- • a single film,
- • a body of work,
- • a film production studio,
- • a Black film industry,
- • a distribution network for theatrical releases, or
- • a Black film movement.
Assembling a decolonizing university is also a multiscalar endeavor. We might ask what the necessary collaborations are for making
- • a single project with a decolonizing aspect,
- • a body of decolonizing works,
- • a decolonizing production studio,
- • a decolonizing industry,
- • a network of decolonizing organisms, or
- • a decolonizing university movement.
Black film is Black assemblage in flight.
It is a living thing, Black cinema. It is a living thing that has endured. It has survived under duress since the beginning of the last century with no help, with no tools, with no focus, with no attention, with no water, with no sunlight. And still the images have been made by people long before us. So I do think there are beautiful things that are happening in the space, because there has always been.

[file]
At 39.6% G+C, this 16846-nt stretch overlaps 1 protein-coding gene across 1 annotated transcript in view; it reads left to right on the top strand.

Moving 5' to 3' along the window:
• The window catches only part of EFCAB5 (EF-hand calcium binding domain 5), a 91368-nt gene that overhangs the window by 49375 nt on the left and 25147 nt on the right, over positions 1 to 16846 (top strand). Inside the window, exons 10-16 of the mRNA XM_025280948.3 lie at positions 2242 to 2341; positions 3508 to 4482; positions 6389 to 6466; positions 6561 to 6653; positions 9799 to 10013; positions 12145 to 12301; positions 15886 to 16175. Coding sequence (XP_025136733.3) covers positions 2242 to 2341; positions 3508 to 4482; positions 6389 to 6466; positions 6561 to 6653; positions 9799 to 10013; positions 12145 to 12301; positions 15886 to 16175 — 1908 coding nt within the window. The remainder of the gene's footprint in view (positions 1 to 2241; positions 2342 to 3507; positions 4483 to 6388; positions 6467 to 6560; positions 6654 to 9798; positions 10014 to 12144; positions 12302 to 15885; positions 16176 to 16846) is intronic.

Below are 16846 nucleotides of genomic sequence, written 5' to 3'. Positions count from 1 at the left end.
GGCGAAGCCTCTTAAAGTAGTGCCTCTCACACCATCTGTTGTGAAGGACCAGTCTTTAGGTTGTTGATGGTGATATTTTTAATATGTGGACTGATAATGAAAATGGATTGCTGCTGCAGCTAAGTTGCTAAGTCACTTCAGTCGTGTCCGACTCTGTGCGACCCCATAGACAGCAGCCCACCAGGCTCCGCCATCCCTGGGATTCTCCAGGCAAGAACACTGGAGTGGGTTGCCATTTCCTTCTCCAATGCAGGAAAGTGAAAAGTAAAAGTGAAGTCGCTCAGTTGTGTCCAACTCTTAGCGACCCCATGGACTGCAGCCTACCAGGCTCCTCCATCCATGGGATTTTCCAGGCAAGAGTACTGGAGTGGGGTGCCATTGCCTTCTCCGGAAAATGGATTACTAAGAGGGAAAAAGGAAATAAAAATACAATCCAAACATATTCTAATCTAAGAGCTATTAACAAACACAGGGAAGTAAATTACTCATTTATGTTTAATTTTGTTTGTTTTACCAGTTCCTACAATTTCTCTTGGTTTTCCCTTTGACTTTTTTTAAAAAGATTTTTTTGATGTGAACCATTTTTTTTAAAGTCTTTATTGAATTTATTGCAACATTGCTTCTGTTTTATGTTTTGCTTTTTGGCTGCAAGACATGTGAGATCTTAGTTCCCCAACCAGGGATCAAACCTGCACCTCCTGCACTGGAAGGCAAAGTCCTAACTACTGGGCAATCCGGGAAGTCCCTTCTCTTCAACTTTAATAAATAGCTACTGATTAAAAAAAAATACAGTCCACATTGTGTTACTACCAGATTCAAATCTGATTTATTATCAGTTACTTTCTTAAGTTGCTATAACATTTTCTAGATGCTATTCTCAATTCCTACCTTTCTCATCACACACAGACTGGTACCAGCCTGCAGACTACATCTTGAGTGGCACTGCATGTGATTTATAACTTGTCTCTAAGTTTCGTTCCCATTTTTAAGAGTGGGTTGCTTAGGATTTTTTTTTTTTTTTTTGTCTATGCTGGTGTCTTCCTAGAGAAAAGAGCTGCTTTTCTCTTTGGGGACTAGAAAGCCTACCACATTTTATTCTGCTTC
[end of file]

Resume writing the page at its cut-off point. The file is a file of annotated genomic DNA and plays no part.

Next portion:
The very existence of the preceding quote by filmmaker Ava DuVernay is itself an aperture into the living thing of Black cinema, into its transhistorical timelines and multiscalar assemblages. In this instance, DuVernay is speaking to Another Round, a podcast hosted by Heben Nigatu and Tracy Clayton, the Black female creators, hosts, and writers of the show. They are interviewing DuVernay about her forthcoming projects: 13th, a Netflix documentary on the advent of modern slavery through mass incarceration as generated by the Thirteenth Amendment, and Queen Sugar, a dramatic series about a Louisiana family, to be broadcast on the Oprah Winfrey Network (OWN). With a Black podcast audience surrounding her, the Oscar-nominated Hollywood film Selma behind her, a digital streaming Netflix documentary ahead of her, and a serial drama to be broadcast on a television channel owned by one of the wealthiest Black women of all time, DuVernay is in this moment a rider and a rewriter of Black cinematic assemblage in motion.